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Imago Rehab Clients and Caregivers

Caregiver Tips & Resources

Supporting Our Patients

Caregiver Tips & Tools

​Being a caregiver is an important role that can feel overwhelming at times. Becoming a caregiver after a loved one has a stroke is a challenge. Finding a balance between being helpful and helping too much is not easy, and having your loved one complete as much of an activity as they are able to on their own is important. Supporting your loved one's independence can improve morale, boost confidence, and prevent caregiver burnout.


Caregiver burnout is very common and can lead to strained relationships and diminished quality of life. Be sure to take time for yourself. Try to spend time with your loved one, completing activities that benefit both of you.


Here are some additional tips to help both you and the person you are caring for. 

Woman providing support to a parent after stroke


Self-management refers to creating opportunities for independence for the person you are caring for. It is an important part of recovery and rehabilitating a person’s “sense of self” and “humanness.”


Here are some tips to "help your loved one help themselves."

  • One of the best ways to help your loved one is to know when NOT to help. Sometimes re-learning how to do tasks on their own can be the best way to regain independence.

  • Help your loved one participate in daily tasks in any way they can, whether that’s lifting their own arm to put their arm in their shirt or opening containers when you’re cooking a meal.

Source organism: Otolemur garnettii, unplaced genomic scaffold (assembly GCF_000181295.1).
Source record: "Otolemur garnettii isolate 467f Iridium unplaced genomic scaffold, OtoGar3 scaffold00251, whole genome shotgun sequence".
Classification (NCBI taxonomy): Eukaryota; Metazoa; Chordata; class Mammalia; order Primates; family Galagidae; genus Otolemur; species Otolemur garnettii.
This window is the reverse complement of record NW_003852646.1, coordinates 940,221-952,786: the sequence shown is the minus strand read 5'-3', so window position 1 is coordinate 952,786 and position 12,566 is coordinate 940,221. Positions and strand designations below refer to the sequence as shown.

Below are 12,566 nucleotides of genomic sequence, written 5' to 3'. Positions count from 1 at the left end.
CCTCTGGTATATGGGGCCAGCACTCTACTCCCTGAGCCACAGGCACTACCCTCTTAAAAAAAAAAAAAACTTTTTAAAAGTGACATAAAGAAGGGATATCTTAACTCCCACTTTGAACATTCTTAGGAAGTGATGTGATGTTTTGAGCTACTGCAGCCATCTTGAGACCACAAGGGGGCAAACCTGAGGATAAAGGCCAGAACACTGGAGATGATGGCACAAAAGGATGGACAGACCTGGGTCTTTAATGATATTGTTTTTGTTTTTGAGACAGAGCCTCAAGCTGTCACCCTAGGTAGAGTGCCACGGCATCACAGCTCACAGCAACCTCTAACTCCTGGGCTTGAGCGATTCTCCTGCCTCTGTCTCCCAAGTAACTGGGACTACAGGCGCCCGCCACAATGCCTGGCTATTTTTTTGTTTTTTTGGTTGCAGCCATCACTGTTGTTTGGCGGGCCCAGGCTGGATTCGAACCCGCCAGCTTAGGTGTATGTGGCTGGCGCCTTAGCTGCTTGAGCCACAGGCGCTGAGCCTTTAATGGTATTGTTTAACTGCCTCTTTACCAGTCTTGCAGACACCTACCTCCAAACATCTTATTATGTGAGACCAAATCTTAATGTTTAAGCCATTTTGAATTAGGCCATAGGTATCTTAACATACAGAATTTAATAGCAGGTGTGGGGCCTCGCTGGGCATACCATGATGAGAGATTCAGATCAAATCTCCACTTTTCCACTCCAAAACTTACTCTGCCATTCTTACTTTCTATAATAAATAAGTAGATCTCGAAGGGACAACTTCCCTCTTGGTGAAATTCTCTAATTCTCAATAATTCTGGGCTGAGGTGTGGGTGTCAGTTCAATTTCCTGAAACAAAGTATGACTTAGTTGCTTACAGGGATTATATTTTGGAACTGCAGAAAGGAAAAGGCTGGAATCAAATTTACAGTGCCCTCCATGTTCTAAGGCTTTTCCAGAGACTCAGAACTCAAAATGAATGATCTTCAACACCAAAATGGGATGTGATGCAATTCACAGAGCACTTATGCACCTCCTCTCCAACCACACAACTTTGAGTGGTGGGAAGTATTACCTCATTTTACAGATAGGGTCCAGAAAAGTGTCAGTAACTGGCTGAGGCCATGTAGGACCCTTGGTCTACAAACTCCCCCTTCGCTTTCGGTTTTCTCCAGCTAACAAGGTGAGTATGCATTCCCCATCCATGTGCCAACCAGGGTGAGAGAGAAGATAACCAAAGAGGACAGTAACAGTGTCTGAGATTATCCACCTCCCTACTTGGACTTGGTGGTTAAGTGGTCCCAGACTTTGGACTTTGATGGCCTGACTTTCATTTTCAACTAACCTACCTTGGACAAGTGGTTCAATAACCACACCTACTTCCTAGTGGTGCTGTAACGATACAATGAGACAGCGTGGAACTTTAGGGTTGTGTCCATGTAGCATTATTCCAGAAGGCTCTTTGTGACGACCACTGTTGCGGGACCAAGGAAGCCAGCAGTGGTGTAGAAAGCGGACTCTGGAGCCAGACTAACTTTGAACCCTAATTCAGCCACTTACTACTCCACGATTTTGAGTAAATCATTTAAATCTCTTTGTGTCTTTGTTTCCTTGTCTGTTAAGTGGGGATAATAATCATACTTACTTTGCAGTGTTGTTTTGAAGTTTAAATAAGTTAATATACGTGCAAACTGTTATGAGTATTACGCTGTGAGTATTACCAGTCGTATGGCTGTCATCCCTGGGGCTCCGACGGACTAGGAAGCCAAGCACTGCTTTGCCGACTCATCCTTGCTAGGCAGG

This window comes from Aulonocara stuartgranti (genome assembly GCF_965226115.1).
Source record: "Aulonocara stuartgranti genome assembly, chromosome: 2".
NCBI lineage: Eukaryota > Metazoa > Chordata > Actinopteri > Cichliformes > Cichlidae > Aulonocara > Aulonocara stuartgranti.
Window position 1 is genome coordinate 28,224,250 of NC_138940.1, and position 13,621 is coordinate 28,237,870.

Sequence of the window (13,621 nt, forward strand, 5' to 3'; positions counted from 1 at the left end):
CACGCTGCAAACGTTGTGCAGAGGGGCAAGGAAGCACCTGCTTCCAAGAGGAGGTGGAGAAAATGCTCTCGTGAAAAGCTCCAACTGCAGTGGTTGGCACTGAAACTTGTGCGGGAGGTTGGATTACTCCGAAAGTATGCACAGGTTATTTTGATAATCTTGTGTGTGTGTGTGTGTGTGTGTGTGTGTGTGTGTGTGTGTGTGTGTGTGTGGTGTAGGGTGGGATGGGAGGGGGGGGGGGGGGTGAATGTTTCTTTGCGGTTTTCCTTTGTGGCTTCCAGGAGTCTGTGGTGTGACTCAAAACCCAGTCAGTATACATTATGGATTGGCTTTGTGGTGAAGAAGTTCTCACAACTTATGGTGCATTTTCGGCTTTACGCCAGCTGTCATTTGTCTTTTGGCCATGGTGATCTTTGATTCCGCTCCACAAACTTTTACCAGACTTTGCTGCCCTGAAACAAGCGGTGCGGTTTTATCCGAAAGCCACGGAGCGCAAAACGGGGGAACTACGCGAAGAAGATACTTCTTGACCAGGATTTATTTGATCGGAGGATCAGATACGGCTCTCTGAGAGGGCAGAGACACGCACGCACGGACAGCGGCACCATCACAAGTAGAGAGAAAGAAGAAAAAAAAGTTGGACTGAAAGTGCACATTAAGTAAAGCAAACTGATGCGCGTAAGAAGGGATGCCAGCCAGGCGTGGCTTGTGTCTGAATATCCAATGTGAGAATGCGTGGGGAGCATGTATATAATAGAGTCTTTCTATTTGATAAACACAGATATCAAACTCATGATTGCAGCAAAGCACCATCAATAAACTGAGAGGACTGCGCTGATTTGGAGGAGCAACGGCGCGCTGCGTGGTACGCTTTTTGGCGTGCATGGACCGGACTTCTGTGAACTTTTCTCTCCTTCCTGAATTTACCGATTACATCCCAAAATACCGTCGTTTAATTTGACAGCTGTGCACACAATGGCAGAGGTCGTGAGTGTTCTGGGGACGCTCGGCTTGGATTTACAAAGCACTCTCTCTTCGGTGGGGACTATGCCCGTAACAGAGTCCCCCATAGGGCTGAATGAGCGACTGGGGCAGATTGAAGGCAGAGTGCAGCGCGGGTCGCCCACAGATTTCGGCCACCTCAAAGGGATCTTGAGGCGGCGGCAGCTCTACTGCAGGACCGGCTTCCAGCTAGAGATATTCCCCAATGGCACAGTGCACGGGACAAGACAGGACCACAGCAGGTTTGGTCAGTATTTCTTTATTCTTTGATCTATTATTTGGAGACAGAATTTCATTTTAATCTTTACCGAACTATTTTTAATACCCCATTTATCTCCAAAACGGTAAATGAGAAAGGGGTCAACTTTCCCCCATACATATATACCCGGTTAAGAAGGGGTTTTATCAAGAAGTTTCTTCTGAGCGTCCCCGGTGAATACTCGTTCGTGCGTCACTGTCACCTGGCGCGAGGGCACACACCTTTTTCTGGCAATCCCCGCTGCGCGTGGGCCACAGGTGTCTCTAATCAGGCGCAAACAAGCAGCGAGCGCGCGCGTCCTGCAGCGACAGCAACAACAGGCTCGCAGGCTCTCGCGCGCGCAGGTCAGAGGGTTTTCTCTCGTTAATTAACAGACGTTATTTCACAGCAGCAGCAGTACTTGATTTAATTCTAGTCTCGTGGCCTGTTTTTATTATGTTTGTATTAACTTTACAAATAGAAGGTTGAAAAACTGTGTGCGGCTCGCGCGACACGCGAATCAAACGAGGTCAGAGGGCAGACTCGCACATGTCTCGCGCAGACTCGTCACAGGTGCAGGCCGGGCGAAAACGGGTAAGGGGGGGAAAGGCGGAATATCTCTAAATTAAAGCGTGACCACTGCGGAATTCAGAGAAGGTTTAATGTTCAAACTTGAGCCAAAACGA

• Learning strategies or obtain equipment that promotes independence such as:

    • Built-up handles

    • Active Hands products

    • Using the table or pillow for support

    • Dycem non-slip mats and gripping aids

    • Plating food on a lip plate that is designed to assist people with limited muscle control and/or individuals with the use of only one hand

    • Basically, anything that allows the caregiver to be LESS hands-on

  • Learn to help by NOT helping

    • By doing everything for someone, you’re taking away the little things they still can do

    • One cannot recover without the opportunity to try


Disability Etiquette: Stroke Edition

Here are some tips to enhance your interactions with a loved one who is recovering from a stroke. A few simple actions can go a long way!

Talk to the individual on their affected side:

  • Begin by signaling to the person to look to their affected side

  • And/or approach their unaffected side first so they are aware of your presence


Refrain from using terms like “stroke victim”:

  • Instead, use person-first language, such as “person living with effects of stroke”

Be patient:

  • Allow the individual to take their time to say what they need to (sometimes word finding and producing speech can be hard) 

  • Allow the individual time to try things on their own before jumping in to help

  • Slow your rate of speech so your loved one has ample time to process what you are saying


Don’t assume!

  • Don’t assume that someone can or cannot do something. Instead, ask if you are unsure if they need assistance. This helps you avoid taking independence away from them.

Caregiver & Stroke Survivor Support Groups

Caregivers participating in stroke support group

Use the links below for other helpful information:

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